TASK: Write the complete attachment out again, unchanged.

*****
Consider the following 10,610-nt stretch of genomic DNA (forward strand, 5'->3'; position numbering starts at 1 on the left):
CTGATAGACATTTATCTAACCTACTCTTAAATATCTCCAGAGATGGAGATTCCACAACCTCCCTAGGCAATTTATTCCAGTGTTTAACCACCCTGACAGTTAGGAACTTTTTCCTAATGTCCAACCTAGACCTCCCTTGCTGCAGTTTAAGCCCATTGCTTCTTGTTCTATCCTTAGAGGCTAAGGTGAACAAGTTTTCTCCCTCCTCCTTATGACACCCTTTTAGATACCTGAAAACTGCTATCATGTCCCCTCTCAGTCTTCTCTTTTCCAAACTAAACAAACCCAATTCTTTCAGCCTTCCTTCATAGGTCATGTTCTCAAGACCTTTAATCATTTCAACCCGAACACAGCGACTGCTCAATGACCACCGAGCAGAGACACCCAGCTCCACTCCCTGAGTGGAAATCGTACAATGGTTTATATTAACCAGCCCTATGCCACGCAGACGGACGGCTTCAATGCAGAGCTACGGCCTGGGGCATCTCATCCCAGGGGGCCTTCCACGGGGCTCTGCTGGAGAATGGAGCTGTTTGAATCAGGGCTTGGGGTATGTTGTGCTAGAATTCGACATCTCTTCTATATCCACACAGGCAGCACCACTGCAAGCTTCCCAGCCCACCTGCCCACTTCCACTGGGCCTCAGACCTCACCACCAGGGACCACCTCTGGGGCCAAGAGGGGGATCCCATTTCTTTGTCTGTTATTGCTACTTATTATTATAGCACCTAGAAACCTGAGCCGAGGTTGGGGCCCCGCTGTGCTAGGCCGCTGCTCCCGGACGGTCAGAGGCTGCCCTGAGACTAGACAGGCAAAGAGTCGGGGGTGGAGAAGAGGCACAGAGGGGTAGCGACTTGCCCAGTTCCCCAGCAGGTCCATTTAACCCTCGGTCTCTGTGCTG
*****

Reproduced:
Consider the following 10,610-nt stretch of genomic DNA (forward strand, 5'->3'; position numbering starts at 1 on the left):
CTGATAGACATTTATCTAACCTACTCTTAAATATCTCCAGAGATGGAGATTCCACAACCTCCCTAGGCAATTTATTCCAGTGTTTAACCACCCTGACAGTTAGGAACTTTTTCCTAATGTCCAACCTAGACCTCCCTTGCTGCAGTTTAAGCCCATTGCTTCTTGTTCTATCCTTAGAGGCTAAGGTGAACAAGTTTTCTCCCTCCTCCTTATGACACCCTTTTAGATACCTGAAAACTGCTATCATGTCCCCTCTCAGTCTTCTCTTTTCCAAACTAAACAAACCCAATTCTTTCAGCCTTCCTTCATAGGTCATGTTCTCAAGACCTTTAATCATTTCAACCCGAACACAGCGACTGCTCAATGACCACCGAGCAGAGACACCCAGCTCCACTCCCTGAGTGGAAATCGTACAATGGTTTATATTAACCAGCCCTATGCCACGCAGACGGACGGCTTCAATGCAGAGCTACGGCCTGGGGCATCTCATCCCAGGGGGCCTTCCACGGGGCTCTGCTGGAGAATGGAGCTGTTTGAATCAGGGCTTGGGGTATGTTGTGCTAGAATTCGACATCTCTTCTATATCCACACAGGCAGCACCACTGCAAGCTTCCCAGCCCACCTGCCCACTTCCACTGGGCCTCAGACCTCACCACCAGGGACCACCTCTGGGGCCAAGAGGGGGATCCCATTTCTTTGTCTGTTATTGCTACTTATTATTATAGCACCTAGAAACCTGAGCCGAGGTTGGGGCCCCGCTGTGCTAGGCCGCTGCTCCCGGACGGTCAGAGGCTGCCCTGAGACTAGACAGGCAAAGAGTCGGGGGTGGAGAAGAGGCACAGAGGGGTAGCGACTTGCCCAGTTCCCCAGCAGGTCCATTTAACCCTCGGTCTCTGTGCTG